The National Union of Journalists has attacked the Criminal Cases Review Commission for putting a campaigning editor in danger.
Now he fears his life is in danger after other alleged suspects in the case were told by the Commissioner that Mr Hale had passed on information about them to the authorities.
Wendy Sewell was brutally attacked in Bakewell Cemetery on September 12, 1973.
Downing, a 17-year-old cemetery gardener with a limited mental age, found her lying blood-stained and seriously injured. He raised the alarm but was taken into custody suspected of carrying out the attack.
When Mrs Sewell died three days later, Downing was charged with murder. He was jailed for life despite protesting his innocence.
Mr Hale originally began investigating the case on behalf of Downing’s family after fresh evidence emerged casting doubt on the conviction.
From the start he was subjected to threats and intimidation and he believes there were two hit-and-run attempts on his life.
Since 1997 the case has been taken up by the Criminal Cases Review Commission – an independent body set up by the government to re-examine alleged miscarriages of justice.
It is the Commission’s handling of Mr Hale’s information which has now prompted a strongly-worded letter from the NUJ to West Derbyshire MP Patrick McLoughlin.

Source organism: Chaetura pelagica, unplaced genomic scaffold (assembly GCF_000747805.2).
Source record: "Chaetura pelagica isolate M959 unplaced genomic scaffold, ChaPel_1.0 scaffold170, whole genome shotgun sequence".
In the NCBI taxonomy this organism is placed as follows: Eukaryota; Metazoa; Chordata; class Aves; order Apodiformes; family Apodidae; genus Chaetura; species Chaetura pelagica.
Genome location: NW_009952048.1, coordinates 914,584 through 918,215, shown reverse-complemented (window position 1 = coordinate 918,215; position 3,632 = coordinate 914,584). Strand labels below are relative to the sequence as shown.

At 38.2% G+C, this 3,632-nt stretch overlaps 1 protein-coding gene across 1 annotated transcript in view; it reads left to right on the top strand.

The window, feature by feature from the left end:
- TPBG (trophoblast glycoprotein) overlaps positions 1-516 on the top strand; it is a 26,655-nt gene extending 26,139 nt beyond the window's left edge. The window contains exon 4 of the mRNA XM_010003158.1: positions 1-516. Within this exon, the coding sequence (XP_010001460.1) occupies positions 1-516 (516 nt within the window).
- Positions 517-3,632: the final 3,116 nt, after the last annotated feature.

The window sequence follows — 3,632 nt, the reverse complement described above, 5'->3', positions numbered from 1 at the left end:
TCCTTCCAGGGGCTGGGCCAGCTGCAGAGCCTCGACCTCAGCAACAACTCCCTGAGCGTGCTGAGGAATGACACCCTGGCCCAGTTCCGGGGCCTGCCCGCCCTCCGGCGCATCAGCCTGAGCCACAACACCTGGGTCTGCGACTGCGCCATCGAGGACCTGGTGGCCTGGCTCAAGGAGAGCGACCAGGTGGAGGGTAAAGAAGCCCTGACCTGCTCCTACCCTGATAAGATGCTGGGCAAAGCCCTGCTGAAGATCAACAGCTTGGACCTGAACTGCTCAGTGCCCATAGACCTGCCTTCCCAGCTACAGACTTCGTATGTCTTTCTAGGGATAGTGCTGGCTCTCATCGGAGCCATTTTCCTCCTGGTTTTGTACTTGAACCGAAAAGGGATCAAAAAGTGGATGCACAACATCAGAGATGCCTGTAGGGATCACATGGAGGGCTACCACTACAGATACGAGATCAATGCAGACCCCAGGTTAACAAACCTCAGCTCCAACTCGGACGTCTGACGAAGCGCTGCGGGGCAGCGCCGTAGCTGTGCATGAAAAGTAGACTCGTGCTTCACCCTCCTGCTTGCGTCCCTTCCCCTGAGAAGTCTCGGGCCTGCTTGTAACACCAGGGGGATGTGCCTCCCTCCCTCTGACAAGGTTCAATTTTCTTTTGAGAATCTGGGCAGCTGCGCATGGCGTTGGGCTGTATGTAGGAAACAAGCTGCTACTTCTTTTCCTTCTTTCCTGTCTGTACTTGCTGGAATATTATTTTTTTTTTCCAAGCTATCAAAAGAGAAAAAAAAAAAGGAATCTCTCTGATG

In the letter, national organiser Jeremy Dear says that Mr Hale thought the CCRC’s job was to try and prove doubt against the conviction, not to look for others responsible.
The letter adds: “Don has become very concerned that over the past few months the CCRC have been spending a considerable amount of time examining precisely this point, interviewing suspects, potential suspects and many associates.
“Don’s notes and statements date from February 1995 and yet the Commissioner has recently notified several alleged suspects and advised them that it was Don who gave the evidence against them and has detailed many of his allegations.”
Mr Hale told HoldTheFrontPage he has since received a telephone call from a man accusing him of “dropping him in it”.
Mr Dear continued: “We consider such actions to be totally unacceptable. In view of the previous threats, Don believes his life has been put at risk because of the actions of the CCRC. We fear thatsuch actions also compromise the position of all journalists in such a position and would put every one of them at risk.”
The NUJ is asking the local MP to raise the issue with Home Secretary Jack Straw and other government officials.
Mr Hale and the union also fear that the CCRC’s actions could compromise any possible re-opening of the case and potentially prejudice Stephen Downing’s present case.
Downing has always been refused parole – and has become one of Britain’s longest-serving prisoners – because he refused to admit his guilt.
Mr McLaughlin is due to meet Mr Straw later this week.
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